Review Airshot Tubeless Tyre Inflator


E*POWAH Master
Nov 24, 2018
Product Image:





Product name: Airshot Tubeless Tyre Inflator
Price paid: £45
Score (out of 10): 8. Still a bit over priced but saved me buying another pump.

Review: Have just got my first EMTB a month ago I decided that I would like to try to convert my bike to tubeless tyres.
As the rims and tyres on my bike, a Haibike Sduro Fullseven LT 4.0, did not say they were tubeless ready so I wondered if it was at all possible.
Some web research seemed to indicate that it was, so while out one day a called into South Downs Bikes in Worthing and came out with some Bontrager tyres, rim tape, Stan's sealant and valves and my bank account £140 lighter.
Another thing that was bothering me was inflating and getting the tyres to seat on the rim. I looked at the Topeak Joe Blow pump which was around £100+ and the Bontrager version £99.
I felt that this was more than I wanted to pay so searched around for alternatives. I kept coming across the Airshot tubeless inflator, which is basically what looks like a modified fire extinguisher. There were also other companies marketing the same kind of thing. I also ran across ghetto versions using a large fizzy drinks bottle. As I value my eyes I didn't really entertain this idea although I expect it would of worked without incident.
So a visit to another shop Sigma Sports in Kingston upon Thames, saw my wallet another £45 lighter. (So EMTBs are another money pit)
On top of the unit is a Presta valve for charging it with air from a normal track pump (still quite hard work to get it up to140 psi with my cheap Tesco track pump). On the side there is what is basically a gate valve which is closed to pressurise it and open to let the burst of air out to seat the tyre.
There is also an adapter to connect the unit to the valve on the wheel. It can be used with the valve core removed (recommended) or with it in place (see picture with the adapter removed).
So the day came when I plucked up courage to try the conversion.
I stripped the old tyres, tubes and rim tape from the wheels and cleaned up the rims with some IPA (not the beer) and installed the Stan's rim tape.
Mine didn't look as smoothly put down as the videos I had seen and wondered if it would work. I installed the valves and pumped the Airshot up to around £140 psi, connected it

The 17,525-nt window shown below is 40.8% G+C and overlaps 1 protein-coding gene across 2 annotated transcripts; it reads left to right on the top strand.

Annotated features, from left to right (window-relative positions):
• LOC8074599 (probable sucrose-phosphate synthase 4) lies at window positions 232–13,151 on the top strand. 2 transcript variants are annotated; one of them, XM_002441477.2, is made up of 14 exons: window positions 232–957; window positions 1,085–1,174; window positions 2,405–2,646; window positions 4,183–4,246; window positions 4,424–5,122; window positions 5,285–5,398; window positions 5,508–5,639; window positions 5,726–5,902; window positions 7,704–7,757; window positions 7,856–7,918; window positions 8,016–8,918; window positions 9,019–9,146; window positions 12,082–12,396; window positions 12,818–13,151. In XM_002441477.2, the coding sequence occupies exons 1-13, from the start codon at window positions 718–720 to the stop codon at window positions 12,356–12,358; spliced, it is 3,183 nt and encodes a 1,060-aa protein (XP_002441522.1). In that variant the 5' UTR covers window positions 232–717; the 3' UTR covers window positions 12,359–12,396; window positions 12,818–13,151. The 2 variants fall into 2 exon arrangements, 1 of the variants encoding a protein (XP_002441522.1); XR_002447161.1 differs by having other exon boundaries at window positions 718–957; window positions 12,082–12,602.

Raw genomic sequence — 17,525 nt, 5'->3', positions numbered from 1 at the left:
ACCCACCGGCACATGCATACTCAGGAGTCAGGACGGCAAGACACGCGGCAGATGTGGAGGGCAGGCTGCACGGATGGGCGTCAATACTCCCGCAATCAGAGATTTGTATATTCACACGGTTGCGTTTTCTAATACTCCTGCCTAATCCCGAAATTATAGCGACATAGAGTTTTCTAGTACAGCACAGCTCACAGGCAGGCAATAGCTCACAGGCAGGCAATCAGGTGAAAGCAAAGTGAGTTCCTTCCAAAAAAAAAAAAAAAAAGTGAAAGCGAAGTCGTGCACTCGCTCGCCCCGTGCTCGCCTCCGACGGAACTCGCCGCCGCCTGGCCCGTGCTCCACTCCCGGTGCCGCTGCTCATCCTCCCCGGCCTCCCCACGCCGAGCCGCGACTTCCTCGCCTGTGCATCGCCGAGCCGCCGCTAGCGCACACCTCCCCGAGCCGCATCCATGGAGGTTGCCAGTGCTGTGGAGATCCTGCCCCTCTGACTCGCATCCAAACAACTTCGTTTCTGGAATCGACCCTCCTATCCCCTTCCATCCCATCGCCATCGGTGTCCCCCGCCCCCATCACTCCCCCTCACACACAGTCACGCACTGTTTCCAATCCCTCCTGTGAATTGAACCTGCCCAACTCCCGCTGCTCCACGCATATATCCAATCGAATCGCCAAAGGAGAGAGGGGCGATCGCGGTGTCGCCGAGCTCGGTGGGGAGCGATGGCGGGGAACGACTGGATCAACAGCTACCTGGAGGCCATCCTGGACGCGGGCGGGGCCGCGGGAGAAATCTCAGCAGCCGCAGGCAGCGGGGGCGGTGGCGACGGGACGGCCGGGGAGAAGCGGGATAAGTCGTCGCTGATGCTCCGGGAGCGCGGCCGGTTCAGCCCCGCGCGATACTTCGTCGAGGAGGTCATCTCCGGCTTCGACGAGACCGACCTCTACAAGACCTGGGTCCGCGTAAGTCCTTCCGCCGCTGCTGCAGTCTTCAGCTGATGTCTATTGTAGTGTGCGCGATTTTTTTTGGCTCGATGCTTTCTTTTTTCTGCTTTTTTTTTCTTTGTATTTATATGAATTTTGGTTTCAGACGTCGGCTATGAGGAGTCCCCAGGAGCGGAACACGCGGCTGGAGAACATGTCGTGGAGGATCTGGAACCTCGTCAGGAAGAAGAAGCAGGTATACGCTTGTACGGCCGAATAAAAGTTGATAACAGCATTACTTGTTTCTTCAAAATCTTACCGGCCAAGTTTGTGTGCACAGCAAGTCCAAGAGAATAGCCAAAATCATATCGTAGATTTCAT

to the valve. I should add that this was a dummy run with no sealant in the tyre yet. I hooked the Airsoft to the tyre, held my breath, closed my eyes and turned the gate valve.
I whoosh of air followed by some pinging noises seemed to indicate that it had worked. Air was however leaking from round from where the valve passed through the rim. I removed the tyre and pushed the valve harder into the rim while tightening the locking ring and tried again.
Still a very slight leak but I hoped the sealant would live up to its name. So I added the sealant and the Airshot did it's stuff again. I rocked the wheel round while holding it flat to distribute the sealant round the tyre and rim and it appeared to air tight. I left the wheel over night and somewhat to my amazement it was still up in the morning so I repeated the the procedure on the other wheel.
That was over two weeks ago and the tyres are still up so I must of done it right.
Hopefuly the pictures will explain my ramblings a bit better.
So, the Airshot does exactly what it says on the tin and I have no hesitation in recommending it even if it is still a bit pricey.
Mark Burgess


The Wizard 🧙
Nov 5, 2018
Grantham, UK
Focus Jam2 9.6 NINE
I paid £60 for the Airshot when it first came out and I still believe it was value for money! I always wrap some plumbers tape (1/2" white ptfe) around the tubeless valve before just lightly tapping it into the valve hole. And I always inflate the tyre first without the valve core. Then if I'm quick, I can remove the Airshot device and get my finger over the valve body and insert the core without losing too much air. Then track pump it up to pressure. I put the sealant in before using the Airshot because I have confidence that it will go up first time. The Airshot saves loads of time, :) and frustration! :eek:

I don't bother with "proper" rim tape; I use two layers of Gorilla tape instead. The bike shop at Sherwood Pines (UK) use it as their goto product, and after using it myself I agree. It is cheap, easy to apply, and it hasn't failed yet (looking at 2 years so far). You can get Gorilla tape in a variety of finishes, but my favourite is the woven carbon fibre finish in black. Nobody will see it but me, or maybe the next owner, but I know it's there and it looks really cool! :cool: